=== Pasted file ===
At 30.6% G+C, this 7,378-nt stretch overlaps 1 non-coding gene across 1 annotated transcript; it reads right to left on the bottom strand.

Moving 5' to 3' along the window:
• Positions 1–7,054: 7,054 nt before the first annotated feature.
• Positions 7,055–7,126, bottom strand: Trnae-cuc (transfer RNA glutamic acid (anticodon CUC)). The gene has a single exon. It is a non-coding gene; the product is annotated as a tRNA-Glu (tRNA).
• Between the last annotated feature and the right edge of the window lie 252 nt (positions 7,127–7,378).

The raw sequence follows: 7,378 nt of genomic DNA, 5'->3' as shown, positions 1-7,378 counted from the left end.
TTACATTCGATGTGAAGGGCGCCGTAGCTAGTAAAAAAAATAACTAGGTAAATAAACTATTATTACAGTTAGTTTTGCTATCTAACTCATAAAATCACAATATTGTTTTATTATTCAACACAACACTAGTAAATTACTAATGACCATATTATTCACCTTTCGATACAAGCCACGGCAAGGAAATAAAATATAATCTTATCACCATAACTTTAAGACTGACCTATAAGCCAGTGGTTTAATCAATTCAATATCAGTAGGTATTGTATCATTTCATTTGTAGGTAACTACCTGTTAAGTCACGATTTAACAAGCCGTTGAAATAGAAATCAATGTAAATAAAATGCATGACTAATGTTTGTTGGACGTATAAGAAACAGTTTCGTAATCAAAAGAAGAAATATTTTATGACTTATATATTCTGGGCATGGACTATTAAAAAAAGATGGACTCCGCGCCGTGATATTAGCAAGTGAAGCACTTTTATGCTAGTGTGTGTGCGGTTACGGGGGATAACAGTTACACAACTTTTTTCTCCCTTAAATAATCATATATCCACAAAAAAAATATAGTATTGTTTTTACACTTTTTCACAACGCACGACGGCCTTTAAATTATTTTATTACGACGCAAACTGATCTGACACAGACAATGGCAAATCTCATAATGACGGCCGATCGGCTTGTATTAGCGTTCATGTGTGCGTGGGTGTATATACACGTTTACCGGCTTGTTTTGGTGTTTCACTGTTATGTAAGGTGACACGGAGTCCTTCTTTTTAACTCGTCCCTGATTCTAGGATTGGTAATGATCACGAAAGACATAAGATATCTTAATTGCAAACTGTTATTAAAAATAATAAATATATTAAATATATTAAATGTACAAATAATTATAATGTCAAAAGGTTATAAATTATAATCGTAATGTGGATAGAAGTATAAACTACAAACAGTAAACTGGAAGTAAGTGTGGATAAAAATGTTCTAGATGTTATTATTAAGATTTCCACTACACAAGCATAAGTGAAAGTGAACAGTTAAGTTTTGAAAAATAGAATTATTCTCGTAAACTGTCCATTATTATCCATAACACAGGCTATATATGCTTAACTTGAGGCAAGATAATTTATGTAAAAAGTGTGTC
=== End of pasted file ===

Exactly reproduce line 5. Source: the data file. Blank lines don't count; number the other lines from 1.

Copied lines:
• Between the last annotated feature and the right edge of the window lie 252 nt (positions 7,127–7,378).